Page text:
Jennifer King is an HR Analyst at Software Advice, a company that reviews and compares recruiting and employee performance review software. She reports on trends, best practices and technology in human resources. The Global Human Resources Outsourcing (GHRO) team enjoys Jennifer’s insights into the recruiting industry, and so today’s post reprises elements of one of her recent blogs: Why Recruiters Use Social Networks to Screen Job Candidates.
In a 2011 Reppler survey about how recruiters use social networks to screen candidates, 91 percent of the respondents claimed they have visited a potential candidate’s profile on a social network as part of the screening process. But why? With all the tweets, status updates and comments, it’s unavoidable for any social job seeker not to be searchable in some way.
With social media, it’s possible to learn more about a job seeker than what is on his or her resume, giving recruiters and hiring managers more insight into the behaviors and personal lives of their candidates.
According to Eric Meyer, partner in the labor and employment group at Dilworth Paxson LLP, “Businesses and recruiters want to know as much as they can about a person who they may give a job offer. But the real purpose behind screening is to make sure the person you’re hiring doesn’t have any red flags that would make them a bad fit or a potential liability for the business.”
When it comes to commenting, posting photos or sharing status updates, we don’t typically update our social media profiles with recruiters in mind. Instead, we post things that are relevant to our lives, interests and personalities, giving recruiters a clearer picture of the person behind the resume.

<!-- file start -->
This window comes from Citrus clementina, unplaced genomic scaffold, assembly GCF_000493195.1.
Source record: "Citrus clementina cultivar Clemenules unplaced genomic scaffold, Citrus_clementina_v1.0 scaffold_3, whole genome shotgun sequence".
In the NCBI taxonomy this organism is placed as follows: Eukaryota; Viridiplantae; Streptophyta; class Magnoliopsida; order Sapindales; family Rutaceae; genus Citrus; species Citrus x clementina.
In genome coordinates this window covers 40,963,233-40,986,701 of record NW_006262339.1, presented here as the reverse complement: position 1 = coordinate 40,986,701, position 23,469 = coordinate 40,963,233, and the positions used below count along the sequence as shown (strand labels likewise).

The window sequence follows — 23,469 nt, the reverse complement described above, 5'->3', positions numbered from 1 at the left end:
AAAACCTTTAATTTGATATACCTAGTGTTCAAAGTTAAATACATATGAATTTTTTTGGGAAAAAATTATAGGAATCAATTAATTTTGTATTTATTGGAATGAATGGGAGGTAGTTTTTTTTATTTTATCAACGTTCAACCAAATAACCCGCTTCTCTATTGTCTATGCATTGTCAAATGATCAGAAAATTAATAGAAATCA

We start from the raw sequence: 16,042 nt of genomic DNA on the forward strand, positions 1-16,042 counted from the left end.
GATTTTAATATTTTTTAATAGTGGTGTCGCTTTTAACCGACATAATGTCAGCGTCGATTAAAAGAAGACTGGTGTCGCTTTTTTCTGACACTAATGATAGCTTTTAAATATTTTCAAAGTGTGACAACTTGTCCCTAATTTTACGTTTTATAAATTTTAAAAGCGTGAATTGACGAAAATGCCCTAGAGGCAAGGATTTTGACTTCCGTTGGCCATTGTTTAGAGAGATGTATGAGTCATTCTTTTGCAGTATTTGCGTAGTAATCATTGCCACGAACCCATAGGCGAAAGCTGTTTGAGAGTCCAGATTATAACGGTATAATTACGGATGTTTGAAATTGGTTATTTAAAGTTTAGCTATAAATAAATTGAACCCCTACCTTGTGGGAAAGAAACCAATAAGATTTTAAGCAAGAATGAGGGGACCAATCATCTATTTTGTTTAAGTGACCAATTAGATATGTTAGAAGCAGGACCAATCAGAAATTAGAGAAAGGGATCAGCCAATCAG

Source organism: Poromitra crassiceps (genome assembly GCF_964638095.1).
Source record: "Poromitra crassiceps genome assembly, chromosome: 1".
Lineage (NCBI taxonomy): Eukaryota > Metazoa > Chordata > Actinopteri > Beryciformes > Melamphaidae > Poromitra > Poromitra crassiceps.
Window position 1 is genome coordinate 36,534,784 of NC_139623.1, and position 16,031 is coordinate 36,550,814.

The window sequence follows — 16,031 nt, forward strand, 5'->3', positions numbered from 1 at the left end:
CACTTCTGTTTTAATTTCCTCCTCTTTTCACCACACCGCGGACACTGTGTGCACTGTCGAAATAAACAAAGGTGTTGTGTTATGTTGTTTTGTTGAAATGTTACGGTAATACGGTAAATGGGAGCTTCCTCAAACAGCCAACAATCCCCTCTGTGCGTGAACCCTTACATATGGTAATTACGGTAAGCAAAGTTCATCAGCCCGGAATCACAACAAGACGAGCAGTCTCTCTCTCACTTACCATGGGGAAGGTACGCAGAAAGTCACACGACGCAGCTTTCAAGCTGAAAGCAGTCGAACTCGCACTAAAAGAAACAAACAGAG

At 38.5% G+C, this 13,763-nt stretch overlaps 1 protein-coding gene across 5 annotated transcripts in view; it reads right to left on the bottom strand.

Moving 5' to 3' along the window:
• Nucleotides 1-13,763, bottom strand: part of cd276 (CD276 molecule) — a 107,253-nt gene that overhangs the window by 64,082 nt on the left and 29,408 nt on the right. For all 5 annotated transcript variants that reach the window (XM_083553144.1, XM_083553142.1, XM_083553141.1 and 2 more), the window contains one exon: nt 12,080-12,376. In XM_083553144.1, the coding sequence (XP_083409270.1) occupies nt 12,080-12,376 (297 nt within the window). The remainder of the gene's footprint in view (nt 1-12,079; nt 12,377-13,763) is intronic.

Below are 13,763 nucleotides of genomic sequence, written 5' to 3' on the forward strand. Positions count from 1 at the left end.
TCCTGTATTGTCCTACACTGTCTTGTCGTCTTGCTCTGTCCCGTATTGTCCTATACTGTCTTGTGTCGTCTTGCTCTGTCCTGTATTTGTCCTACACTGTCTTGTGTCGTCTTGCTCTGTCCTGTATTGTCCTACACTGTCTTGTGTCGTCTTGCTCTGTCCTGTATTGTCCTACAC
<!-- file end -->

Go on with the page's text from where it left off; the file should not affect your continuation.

Tips for Job Seekers
For recruiters and hiring managers who choose to look up candidates online, it’s likely that what they find will also shape their first impression of that person.
“Perception is reality in the business world,” says Amy Henderson, account executive with Technisource, part of Randstad Technologies. “The way people perceive you online, through social media—that’s what they use to make first impressions. And those first impressions are lasting impressions.”
And even with privacy restrictions set up on social networking sites like Facebook, it doesn’t mean an employer won’t take extra steps to get a look at what’s behind those privacy restrictions, even if that means bluntly asking a job candidate for his or her login information.
But by requiring login credentials for candidates’ social media profiles, employers run the risk of losing top talent due to a perceived lack of trust.